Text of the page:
The fastest increasing quantity on this planet is the amount of information we are generating. It is (and has been) expanding faster than anything else we create or can measure over the scale of decades. Information moves faster too. Sometimes instantaneously. In our struggle to keep up, we sometimes adopt new technology without considering the unintended consequences.
So are you ready to click away from here, thinking, “What is she talking about?”
I’m talking about the technology driven methodology we’ve adopted to create and revise legal documents. Providing clients with the ability to edit their own legal documents seemed harmless in the beginning. In the beginning, we talked to the client about every single change. We still proofed our documents, revision by revision. Some of us used boxes of red felt tip markers to check off each completed revision. We didn’t worry about the content of the documents because we always read them when they came back to us.
Then we discovered metadata. We discovered our clients computing skills were . . . different than ours. Rather than discuss every single revision, we spent time comparing the content of the returned document with our version of it. Then we spent additional time cleaning up the format of those returned documents. When we did read an entire document, we sometimes discovered the content wasn’t “right.” If only word processing software came with a “content” checker along with a spell and grammar checker.
Some firms have tackled the problems head on. They’ve researched and implemented proactive solutions, whether they be software purchases and upgrades, staff training, methodology changes, or a combination of the three. Good for you!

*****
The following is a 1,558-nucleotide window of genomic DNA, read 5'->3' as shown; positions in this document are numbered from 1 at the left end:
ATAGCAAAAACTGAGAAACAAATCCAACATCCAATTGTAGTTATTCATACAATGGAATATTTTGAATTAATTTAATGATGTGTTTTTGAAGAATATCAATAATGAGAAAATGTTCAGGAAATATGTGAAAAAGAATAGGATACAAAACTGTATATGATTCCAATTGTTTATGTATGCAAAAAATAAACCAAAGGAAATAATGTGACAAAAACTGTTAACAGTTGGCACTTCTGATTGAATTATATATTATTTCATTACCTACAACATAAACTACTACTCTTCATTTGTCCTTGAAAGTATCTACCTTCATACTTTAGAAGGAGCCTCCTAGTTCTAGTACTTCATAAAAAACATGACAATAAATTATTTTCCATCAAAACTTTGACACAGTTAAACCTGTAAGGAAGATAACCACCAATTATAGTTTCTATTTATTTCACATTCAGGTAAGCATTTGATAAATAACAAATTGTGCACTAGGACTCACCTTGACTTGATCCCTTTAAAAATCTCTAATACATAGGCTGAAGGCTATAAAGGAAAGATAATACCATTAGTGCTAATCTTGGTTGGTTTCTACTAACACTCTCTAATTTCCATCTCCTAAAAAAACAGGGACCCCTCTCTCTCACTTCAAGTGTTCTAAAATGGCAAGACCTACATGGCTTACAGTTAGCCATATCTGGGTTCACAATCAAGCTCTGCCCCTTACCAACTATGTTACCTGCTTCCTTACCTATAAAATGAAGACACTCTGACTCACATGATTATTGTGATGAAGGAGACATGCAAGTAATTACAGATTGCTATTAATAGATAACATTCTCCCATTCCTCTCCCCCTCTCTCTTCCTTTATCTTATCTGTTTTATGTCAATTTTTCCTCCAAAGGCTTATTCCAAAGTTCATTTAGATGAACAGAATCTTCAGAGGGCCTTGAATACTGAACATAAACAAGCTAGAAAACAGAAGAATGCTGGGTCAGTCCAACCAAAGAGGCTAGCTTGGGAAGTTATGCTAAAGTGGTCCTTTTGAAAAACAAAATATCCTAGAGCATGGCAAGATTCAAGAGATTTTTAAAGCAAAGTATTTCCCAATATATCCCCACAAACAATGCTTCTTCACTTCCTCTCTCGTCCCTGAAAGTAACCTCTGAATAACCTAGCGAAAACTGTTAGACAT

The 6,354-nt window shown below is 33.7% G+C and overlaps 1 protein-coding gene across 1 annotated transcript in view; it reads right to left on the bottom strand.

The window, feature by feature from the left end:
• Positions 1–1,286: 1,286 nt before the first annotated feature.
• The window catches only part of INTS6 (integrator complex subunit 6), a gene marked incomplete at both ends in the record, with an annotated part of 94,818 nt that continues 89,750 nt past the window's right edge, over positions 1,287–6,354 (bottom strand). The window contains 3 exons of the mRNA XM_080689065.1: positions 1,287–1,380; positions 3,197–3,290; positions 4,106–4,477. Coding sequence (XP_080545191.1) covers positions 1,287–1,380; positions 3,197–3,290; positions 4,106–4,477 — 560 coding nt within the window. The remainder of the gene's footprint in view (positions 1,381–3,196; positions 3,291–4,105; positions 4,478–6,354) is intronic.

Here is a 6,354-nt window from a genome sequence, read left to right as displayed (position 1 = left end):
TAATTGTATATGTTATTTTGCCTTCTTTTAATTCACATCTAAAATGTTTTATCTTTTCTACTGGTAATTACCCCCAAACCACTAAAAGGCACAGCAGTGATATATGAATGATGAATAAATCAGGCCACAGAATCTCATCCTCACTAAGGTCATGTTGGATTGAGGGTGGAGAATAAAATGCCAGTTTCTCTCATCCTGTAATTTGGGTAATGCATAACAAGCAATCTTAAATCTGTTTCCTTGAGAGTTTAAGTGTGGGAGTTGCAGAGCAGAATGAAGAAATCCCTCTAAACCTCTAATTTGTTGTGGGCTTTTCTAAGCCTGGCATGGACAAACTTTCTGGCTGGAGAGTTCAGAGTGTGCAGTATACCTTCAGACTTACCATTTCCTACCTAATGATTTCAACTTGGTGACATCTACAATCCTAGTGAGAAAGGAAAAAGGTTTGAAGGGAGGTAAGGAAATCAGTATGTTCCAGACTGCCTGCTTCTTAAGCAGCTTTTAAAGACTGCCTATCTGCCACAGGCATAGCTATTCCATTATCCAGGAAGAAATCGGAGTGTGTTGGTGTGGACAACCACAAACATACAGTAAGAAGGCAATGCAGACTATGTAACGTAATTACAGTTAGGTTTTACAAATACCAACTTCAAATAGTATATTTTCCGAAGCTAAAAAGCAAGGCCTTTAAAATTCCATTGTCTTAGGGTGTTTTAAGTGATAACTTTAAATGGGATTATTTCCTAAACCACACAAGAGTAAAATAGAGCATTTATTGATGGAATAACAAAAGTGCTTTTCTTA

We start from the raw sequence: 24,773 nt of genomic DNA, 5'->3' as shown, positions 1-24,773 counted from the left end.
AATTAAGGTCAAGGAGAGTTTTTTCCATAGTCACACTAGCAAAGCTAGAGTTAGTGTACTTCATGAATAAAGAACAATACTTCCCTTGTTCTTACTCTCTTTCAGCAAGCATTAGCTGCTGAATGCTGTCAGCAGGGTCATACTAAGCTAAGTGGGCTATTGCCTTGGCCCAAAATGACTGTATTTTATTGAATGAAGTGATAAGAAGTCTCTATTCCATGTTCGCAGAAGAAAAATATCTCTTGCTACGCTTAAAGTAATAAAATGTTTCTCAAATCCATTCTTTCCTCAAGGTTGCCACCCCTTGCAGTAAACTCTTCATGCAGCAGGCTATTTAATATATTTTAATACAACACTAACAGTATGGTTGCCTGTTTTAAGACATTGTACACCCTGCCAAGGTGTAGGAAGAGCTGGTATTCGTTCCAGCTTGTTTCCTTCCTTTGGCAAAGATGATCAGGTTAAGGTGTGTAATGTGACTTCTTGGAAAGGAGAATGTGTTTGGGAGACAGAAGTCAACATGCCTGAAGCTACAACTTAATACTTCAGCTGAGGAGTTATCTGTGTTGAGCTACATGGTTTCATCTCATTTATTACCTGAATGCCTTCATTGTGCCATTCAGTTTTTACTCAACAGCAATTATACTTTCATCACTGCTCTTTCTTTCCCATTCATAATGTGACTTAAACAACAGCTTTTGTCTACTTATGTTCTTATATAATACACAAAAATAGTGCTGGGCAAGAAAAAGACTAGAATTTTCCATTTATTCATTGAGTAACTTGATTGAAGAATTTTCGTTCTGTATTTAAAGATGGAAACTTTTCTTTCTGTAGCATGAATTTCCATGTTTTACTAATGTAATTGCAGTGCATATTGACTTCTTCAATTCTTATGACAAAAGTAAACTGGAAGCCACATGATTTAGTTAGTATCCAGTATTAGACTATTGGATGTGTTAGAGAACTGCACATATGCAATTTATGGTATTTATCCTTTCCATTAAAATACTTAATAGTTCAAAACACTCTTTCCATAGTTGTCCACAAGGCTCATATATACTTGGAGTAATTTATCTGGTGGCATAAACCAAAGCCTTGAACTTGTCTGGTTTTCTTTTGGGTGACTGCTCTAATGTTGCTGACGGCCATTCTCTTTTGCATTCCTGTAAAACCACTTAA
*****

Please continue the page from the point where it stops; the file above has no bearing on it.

Many firms have dismissed the risks and continue to allow clients to edit their own documents without implementing procedures to effectively and safely manage the process. Not so good for you.
How Did This Happen? The impetus for change was that the client wanted editing rights to their own legal documents. Feeling the pressure from clients to adopt MS Word as a primary word processor, many law firms converted. Other firms adopted a “dual platform environment” whereby they continued to harness the power of WordPerfect to edit their documents and converted them to Word when sending them to clients.
With more recent advancements in technology, the issue isn’t whether your firm uses Word or WordPerfect. What matters is that you protect yourself, your client’s interests and the integrity of the documents for which you are responsible. Admittedly, you have choices as to how that can be done.
Option 1. You can continue to allow clients to edit their own documents. But because you have no control over the document while it is out of your possession, you should strongly consider having a revision by revision dialog with them, always reading (not just proofing revisions) those documents. Purchase metadata cleaning software, train all your employees to use it correctly and mandate that each and every document be cleaned each and every time it is sent out electronically. Decide whether the time spent managing metadata is billable and if so, track it and bill it.
Option 2. (Here she goes again.) Offer your clients the value added service of legal document production by providing documents in PDF for review. By employing the (very slick) reviewing features of Adobe Acrobat’s latest FREE reader, they mark up the document, indicating revisions, additions, deletions, and comments. They return the marked up PDF document to you and the original document is revised in house by you and/or your staff as you confirm each edit. No more cleaning up the formatting. Just edit content. Bill for legal services, not for format cleanup and metadata management.